A thought had lingered on my mind about sending one of my latest articles to a local newspaper. This was nothing new. All such thoughts have the same and never altering source of origin--my desire to make a living by writing. Living by pen. Grand as it sounds, it has many pitfalls and the main one of which I realized lately, through this experience.
On a particularly lazy Thursday noon, a well dressed and stout individual marched through the staffroom into the Dean’s office. It was lunch time, and I went to wash my hands as I do not use a fork or knife, like many of my brothers and sisters in many other parts of the world. The wash room was adjacent to the Dean’s office. “He is the English Teacher.” The Dean called me and introduced me to the well dressed man.
Slowly the smoke of ignorance lifted from my eyes, as I learned that the well-dressed man was the marketing executive of a prominent newspaper. He described their latest offer, for students and teachers. It was a catch! He said. I said, “Yes. Would you get the paper to my home?”
He said, “No, we do not have agents as of now, in Chalode.” Chalode is the America in Kannur--only a few believes in reading. Newspaper or books, opportunities to read or even a space to sit and read are scarce and almost null in Chalode.
I agreed. “At least, I could get the paper from the college, right?”
He said, “Yes, sir.”
He was very polite, and friendly.
I felt elated and exalted, at the catch. “Rs: 700 he said, for one year subscription. It’s our new offer.”
“Do you want the money right now?” I asked.
“Yes,” He said.
I scrambled whatever penny I had left in my holed wallet and thought of applying to the bankruptcy programme with the government. The money I had was not even enough for buying a newspaper, for one year. I felt obliged to take a quick loan of Rs: 700 from one of the senior teachers, who was kind enough to give me a thousand. They say in puranas, the great Indian epics, that if your time is down, you will cut the very branch you took for your seat.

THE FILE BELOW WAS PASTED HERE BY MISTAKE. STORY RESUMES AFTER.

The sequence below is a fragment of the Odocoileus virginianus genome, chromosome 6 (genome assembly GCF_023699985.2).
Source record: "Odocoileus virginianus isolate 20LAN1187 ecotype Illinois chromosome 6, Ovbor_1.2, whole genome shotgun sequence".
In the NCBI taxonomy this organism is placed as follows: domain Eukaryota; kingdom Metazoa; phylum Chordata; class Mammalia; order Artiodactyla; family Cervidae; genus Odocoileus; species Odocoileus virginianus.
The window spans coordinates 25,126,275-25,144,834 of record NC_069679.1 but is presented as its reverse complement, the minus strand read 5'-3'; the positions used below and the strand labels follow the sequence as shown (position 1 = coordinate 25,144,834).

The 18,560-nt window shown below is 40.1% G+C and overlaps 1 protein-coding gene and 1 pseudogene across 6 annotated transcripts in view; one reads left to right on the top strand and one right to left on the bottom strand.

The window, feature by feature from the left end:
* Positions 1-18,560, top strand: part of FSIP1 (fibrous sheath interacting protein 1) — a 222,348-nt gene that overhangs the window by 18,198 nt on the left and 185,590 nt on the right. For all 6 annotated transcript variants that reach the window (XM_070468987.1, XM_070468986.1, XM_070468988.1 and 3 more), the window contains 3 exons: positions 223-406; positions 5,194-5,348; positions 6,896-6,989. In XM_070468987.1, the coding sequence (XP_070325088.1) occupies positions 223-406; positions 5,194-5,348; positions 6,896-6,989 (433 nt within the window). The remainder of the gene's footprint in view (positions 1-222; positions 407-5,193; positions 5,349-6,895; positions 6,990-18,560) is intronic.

Whatever! I knew I wasn’t thinking when I made that ‘deal’ with the field executive. Or did I? I could not get Saturday or Sunday papers as on both these days I would be having no classes at the college. This realization came gradually that every Monday I had to pick up the paper from the previous Sunday and Saturday. What good is that offer for?
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I also realize that this experience is not a stand-alone. I had a series of similar experiences. In the past, when I was embarking on a serious attempt to get some of my works published with newspapers, I always turned to buying them. It is true and a good choice to acquaint oneself with the language style and vocabulary of a specific publication before submitting your work there. This increases the chance of getting picked up by the editors. Here, though, I feel subscribing to newspapers has gone a step farther, in becoming a pathological giving up of matured intellect.
It seems to me that instead of the concept, “publishing an article” with a newspaper, my mind has registered “subscribing and reading” a newspaper. Alarming as it is, I must also warn you that any individual could be prone to such pathological states of abandonment of the intellect. In such a situation, the case calls for keeping our antennae open to well-dressed, excessively polite marketing executives.
This article is intended to be a harmless, humorous piece. If it gives you any resentment or anger at the writer, it may be entirely due to his lack of dexterity.
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